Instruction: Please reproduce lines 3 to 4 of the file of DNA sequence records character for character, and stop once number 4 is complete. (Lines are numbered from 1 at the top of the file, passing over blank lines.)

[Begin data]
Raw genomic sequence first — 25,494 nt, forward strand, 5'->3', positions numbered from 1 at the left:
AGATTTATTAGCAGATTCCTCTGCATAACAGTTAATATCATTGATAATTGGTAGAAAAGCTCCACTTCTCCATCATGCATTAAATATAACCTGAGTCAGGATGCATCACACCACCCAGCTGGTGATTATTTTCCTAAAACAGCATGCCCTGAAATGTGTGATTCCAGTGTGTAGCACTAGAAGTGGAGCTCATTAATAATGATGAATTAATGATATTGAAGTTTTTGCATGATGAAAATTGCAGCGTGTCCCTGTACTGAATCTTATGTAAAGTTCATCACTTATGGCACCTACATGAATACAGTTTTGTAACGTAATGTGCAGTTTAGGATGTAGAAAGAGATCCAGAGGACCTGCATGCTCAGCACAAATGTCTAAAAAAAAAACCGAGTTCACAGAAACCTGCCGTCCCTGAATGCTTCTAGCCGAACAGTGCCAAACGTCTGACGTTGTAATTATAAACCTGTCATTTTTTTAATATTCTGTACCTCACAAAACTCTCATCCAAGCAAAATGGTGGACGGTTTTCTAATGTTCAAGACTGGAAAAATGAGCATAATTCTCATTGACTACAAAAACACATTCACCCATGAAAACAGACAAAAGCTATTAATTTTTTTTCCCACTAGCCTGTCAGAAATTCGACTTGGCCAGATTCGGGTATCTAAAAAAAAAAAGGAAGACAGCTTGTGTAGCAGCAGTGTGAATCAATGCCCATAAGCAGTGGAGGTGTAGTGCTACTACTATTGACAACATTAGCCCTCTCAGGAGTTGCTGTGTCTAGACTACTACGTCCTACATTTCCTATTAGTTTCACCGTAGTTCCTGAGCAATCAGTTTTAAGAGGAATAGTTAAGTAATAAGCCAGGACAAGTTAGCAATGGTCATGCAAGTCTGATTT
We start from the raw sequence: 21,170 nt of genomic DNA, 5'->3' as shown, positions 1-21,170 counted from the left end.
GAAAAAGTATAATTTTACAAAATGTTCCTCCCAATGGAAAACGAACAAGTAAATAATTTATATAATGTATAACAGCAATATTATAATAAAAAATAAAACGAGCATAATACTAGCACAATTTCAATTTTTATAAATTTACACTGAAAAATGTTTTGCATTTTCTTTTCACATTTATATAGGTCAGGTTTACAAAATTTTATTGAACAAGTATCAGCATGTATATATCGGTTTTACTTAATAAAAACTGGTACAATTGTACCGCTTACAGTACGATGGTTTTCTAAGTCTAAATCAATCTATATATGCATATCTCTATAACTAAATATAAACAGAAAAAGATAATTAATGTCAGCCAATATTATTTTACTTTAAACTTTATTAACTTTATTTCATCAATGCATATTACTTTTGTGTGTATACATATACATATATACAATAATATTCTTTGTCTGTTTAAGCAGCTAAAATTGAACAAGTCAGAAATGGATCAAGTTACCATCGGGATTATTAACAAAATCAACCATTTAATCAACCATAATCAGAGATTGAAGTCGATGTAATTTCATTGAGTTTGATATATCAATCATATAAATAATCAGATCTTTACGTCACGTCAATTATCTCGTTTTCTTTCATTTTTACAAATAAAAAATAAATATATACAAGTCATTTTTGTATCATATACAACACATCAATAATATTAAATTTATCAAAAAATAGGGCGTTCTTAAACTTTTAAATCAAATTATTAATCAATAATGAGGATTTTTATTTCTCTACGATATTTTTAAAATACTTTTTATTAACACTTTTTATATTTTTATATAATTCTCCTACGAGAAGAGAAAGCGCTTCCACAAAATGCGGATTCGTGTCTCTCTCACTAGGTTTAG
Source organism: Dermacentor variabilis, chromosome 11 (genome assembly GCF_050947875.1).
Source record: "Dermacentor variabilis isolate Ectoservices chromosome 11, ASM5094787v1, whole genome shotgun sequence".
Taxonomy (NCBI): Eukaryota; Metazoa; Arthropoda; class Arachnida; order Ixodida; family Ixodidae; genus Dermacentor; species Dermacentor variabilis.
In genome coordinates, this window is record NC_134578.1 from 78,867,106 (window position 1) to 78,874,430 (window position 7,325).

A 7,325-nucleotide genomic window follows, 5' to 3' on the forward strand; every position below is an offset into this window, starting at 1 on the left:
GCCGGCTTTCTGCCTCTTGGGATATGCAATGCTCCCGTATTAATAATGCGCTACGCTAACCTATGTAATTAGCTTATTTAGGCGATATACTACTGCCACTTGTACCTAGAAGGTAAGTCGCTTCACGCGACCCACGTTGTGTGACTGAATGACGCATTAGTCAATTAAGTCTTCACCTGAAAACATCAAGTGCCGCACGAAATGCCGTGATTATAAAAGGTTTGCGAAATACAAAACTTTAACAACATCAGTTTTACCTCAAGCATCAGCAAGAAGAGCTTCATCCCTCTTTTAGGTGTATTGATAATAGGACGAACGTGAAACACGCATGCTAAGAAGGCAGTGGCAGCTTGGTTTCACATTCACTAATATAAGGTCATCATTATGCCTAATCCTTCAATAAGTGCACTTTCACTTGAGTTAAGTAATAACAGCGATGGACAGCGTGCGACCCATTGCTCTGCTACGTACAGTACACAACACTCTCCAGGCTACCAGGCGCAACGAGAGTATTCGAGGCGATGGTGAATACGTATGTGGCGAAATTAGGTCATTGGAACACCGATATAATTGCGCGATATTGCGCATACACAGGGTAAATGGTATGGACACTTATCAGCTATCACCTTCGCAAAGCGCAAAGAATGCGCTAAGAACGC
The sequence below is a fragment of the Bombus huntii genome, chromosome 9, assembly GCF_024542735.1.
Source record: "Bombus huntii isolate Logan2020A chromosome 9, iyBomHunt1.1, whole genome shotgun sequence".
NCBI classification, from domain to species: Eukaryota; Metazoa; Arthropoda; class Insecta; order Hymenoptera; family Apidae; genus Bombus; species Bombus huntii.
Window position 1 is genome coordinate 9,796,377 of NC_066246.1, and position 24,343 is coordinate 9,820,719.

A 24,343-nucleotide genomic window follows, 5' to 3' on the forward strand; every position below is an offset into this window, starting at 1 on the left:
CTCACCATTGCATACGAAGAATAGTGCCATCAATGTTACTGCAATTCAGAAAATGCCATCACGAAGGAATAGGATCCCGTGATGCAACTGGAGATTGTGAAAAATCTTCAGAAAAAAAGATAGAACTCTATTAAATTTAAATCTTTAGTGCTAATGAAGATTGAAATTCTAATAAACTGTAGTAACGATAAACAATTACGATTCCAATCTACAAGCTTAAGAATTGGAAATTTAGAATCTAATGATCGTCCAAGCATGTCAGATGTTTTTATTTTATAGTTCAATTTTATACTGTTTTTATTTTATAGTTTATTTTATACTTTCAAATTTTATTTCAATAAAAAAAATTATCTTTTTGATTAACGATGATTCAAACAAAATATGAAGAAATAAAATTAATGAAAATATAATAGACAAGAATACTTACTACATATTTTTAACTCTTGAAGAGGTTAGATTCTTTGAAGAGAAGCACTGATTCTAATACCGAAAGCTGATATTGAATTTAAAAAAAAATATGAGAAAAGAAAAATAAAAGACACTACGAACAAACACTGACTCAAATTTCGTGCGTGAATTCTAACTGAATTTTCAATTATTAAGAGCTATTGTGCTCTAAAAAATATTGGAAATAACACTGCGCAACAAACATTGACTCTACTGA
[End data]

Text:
We start from the raw sequence: 21,170 nt of genomic DNA, 5'->3' as shown, positions 1-21,170 counted from the left end.
GAAAAAGTATAATTTTACAAAATGTTCCTCCCAATGGAAAACGAACAAGTAAATAATTTATATAATGTATAACAGCAATATTATAATAAAAAATAAAACGAGCATAATACTAGCACAATTTCAATTTTTATAAATTTACACTGAAAAATGTTTTGCATTTTCTTTTCACATTTATATAGGTCAGGTTTACAAAATTTTATTGAACAAGTATCAGCATGTATATATCGGTTTTACTTAATAAAAACTGGTACAATTGTACCGCTTACAGTACGATGGTTTTCTAAGTCTAAATCAATCTATATATGCATATCTCTATAACTAAATATAAACAGAAAAAGATAATTAATGTCAGCCAATATTATTTTACTTTAAACTTTATTAACTTTATTTCATCAATGCATATTACTTTTGTGTGTATACATATACATATATACAATAATATTCTTTGTCTGTTTAAGCAGCTAAAATTGAACAAGTCAGAAATGGATCAAGTTACCATCGGGATTATTAACAAAATCAACCATTTAATCAACCATAATCAGAGATTGAAGTCGATGTAATTTCATTGAGTTTGATATATCAATCATATAAATAATCAGATCTTTACGTCACGTCAATTATCTCGTTTTCTTTCATTTTTACAAATAAAAAATAAATATATACAAGTCATTTTTGTATCATATACAACACATCAATAATATTAAATTTATCAAAAAATAGGGCGTTCTTAAACTTTTAAATCAAATTATTAATCAATAATGAGGATTTTTATTTCTCTACGATATTTTTAAAATACTTTTTATTAACACTTTTTATATTTTTATATAATTCTCCTACGAGAAGAGAAAGCGCTTCCACAAAATGCGGATTCGTGTCTCTCTCACTAGGTTTAG